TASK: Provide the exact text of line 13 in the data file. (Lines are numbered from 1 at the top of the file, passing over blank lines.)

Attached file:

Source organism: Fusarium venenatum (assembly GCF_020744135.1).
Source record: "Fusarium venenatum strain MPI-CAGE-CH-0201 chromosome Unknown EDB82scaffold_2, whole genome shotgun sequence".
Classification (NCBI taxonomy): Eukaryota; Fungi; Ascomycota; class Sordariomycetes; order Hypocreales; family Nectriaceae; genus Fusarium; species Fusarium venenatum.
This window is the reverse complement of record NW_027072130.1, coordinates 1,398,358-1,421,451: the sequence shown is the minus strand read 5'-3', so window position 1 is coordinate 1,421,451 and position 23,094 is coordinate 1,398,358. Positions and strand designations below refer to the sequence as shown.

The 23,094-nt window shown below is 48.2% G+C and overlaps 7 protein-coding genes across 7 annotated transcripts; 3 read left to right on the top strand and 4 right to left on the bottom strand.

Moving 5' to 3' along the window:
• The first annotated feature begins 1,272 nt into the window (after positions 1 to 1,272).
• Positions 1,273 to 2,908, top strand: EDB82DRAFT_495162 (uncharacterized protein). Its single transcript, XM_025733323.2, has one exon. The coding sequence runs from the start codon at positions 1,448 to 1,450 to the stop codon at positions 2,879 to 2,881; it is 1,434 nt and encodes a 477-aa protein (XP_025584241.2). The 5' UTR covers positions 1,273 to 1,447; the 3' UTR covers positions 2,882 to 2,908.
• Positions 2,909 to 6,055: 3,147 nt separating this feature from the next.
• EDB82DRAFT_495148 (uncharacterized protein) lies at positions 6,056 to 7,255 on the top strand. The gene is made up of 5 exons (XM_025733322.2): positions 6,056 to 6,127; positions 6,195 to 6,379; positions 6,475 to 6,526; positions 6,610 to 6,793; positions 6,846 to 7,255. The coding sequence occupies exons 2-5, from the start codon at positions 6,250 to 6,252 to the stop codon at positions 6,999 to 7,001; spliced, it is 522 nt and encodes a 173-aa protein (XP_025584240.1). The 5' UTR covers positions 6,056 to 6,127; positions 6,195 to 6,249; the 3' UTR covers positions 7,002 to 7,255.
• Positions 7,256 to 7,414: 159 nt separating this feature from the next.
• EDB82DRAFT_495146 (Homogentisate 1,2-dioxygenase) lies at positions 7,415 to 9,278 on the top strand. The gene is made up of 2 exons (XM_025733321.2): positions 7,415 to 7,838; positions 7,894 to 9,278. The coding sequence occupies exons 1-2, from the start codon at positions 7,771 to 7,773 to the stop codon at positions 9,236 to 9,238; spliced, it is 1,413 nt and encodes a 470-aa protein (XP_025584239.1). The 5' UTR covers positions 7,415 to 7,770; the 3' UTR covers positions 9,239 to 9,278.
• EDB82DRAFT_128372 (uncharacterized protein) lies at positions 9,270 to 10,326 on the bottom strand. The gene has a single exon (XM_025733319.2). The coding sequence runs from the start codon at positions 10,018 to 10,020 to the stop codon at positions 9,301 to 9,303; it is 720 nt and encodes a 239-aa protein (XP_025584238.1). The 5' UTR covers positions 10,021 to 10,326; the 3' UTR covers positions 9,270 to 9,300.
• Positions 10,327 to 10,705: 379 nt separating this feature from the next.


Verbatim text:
• EDB82DRAFT_128372 (uncharacterized protein) lies at positions 9,270 to 10,326 on the bottom strand. The gene has a single exon (XM_025733319.2). The coding sequence runs from the start codon at positions 10,018 to 10,020 to the stop codon at positions 9,301 to 9,303; it is 720 nt and encodes a 239-aa protein (XP_025584238.1). The 5' UTR covers positions 10,021 to 10,326; the 3' UTR covers positions 9,270 to 9,300.